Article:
Clean Water Regs Could Cost Richmond $30 Million 

Gov. Bob McDonnell opposes new EPA rules as city braces for possible $30 million upgrade to sewage treatment plant.

Two recent developments seemed to be the best news for the Chesapeake Bay in 38 years — until Gov. Robert F. McDonnell got involved.

A lawsuit filed by seafood groups and ecologists to make the Environmental Protection Agency enforce water pollution standards was resolved in May. And the Obama administration announced it would take a new survey to identify sources of bay pollution and toughen pollution regulations.

But McDonnell recently wrote to EPA Administrator Lisa Jackson complaining that rather than load up the state with more regulation, it should try other methods, such as educating farmers about pollution. McDonnell's secretary of natural resources, Doug Domenech, says that costly new rules would hurt such industries as home construction and forestry.

David K. Paylor, director of the state Department of Environmental Quality, says that based on preliminary new pollution estimates the EPA sent the state in June, it could cost an extra $500 million to bring the James River into compliance. “Over the past 15 years,” he says, “$1.5 billion in state and local funds have been spent statewide for Bay cleanup.”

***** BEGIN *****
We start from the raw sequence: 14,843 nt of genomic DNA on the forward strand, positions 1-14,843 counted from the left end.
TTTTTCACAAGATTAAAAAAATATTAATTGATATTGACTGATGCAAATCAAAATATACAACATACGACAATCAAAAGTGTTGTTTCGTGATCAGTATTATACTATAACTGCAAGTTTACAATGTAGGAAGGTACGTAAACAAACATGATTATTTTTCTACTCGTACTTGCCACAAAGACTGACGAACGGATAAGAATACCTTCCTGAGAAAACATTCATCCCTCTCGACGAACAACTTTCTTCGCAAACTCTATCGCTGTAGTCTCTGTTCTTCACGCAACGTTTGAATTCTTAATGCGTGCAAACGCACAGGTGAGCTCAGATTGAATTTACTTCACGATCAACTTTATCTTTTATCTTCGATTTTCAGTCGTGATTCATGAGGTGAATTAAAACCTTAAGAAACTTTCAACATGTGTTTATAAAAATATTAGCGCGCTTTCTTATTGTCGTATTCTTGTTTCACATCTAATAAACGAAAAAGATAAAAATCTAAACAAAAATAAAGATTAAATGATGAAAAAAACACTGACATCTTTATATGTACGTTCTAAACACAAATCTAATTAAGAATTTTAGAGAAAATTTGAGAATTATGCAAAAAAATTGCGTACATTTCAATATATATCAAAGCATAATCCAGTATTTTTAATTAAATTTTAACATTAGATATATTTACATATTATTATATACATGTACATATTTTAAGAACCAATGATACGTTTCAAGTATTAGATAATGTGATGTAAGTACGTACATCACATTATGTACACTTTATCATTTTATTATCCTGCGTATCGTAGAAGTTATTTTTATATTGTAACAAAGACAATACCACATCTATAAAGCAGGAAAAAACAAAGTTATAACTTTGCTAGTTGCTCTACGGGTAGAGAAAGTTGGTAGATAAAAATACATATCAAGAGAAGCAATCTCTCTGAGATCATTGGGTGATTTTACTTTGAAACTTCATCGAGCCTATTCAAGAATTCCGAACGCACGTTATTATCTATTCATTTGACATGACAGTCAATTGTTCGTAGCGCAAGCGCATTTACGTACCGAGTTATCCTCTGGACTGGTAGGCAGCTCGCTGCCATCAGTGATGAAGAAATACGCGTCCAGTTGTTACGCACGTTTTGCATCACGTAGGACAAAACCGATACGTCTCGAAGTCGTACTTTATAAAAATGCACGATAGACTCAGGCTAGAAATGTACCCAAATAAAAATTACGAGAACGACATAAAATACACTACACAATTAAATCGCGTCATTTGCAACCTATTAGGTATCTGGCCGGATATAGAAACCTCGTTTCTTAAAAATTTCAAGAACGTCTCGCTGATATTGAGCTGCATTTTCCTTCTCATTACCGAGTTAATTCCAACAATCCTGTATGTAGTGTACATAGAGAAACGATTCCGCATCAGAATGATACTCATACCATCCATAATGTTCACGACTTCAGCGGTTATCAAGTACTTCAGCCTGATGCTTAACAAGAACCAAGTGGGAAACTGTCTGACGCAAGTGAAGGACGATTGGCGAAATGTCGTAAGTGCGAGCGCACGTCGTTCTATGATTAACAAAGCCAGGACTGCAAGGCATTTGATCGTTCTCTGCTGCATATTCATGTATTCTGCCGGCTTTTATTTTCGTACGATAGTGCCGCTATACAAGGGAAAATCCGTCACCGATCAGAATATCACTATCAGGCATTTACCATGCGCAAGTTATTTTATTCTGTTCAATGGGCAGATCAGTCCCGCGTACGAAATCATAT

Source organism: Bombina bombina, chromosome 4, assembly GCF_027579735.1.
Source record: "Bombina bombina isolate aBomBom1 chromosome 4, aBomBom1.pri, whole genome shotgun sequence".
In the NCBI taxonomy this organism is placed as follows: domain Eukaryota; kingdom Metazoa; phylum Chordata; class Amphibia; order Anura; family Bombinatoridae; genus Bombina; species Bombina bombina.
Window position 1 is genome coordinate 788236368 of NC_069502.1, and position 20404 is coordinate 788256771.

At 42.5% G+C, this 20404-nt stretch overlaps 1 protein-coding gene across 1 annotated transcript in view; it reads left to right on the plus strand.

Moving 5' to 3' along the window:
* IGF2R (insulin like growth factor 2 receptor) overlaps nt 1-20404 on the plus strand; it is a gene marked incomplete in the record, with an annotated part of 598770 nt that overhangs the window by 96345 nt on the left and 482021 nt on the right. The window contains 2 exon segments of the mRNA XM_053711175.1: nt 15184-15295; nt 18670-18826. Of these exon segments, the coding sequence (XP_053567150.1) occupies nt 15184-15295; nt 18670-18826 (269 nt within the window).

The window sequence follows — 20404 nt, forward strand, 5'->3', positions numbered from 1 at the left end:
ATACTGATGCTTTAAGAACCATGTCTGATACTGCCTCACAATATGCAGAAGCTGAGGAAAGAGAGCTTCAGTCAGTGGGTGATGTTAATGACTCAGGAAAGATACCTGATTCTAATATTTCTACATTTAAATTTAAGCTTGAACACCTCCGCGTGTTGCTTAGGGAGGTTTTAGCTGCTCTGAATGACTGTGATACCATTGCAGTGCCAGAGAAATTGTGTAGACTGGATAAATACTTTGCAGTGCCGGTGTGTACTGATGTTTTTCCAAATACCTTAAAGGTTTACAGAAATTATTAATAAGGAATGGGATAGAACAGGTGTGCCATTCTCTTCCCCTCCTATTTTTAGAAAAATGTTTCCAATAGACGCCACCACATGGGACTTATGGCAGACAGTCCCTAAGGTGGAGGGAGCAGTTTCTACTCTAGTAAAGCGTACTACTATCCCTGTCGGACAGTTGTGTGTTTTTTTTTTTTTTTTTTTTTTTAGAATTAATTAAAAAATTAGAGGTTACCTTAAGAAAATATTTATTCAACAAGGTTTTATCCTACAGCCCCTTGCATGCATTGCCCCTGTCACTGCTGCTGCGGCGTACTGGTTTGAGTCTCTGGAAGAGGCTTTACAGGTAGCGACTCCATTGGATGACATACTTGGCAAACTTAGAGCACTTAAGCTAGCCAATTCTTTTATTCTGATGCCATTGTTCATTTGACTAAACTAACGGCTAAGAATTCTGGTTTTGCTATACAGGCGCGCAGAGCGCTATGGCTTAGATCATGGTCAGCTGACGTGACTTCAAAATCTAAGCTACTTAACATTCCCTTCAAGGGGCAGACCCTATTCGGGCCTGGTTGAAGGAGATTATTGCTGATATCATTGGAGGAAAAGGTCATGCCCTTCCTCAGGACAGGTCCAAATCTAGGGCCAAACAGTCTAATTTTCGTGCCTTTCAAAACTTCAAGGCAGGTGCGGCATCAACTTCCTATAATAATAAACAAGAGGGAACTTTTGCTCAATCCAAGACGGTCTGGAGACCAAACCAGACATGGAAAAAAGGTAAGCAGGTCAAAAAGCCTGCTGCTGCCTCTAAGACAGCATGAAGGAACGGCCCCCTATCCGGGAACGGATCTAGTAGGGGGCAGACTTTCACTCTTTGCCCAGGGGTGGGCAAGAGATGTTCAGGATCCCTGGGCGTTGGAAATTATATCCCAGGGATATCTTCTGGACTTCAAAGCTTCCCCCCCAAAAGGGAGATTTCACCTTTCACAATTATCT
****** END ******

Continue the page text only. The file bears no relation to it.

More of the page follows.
DEQ spokesman Bill Hayden says a quick estimate shows that new EPA regulations could force the city to fork out an additional $30 million to the nearly completed $130-million upgrade of Richmond's sewage treatment plant, which discharges treated wastewater into the James River.

It's unclear where the money would come from, however. Robert Steidel, deputy director for the city's department of public utilities, says the state's Water Quality Improvement Fund, which allots money for such improvements, is currently tapped out.

“Either we increase rates or don't do other things,” Steidel says of the $30 million in potential upgrades.

Some question why McDonnell believes farmers need to be educated about pollution, as some of the biggest polluters are large corporate agribusinesses such as Smithfield Foods, fined millions in the mid-'90s for waste runoff into the Pagan River from a large hog processing facility. As for Domenech's worries about the forestry sector, he spent 12 years as a lobbyist for the Forest Research Association in Washington.

Hayden says that it's incorrect to say that McDonnell doesn't support a clean Chesapeake Bay. “We just want to know how much this will cost,” he says.

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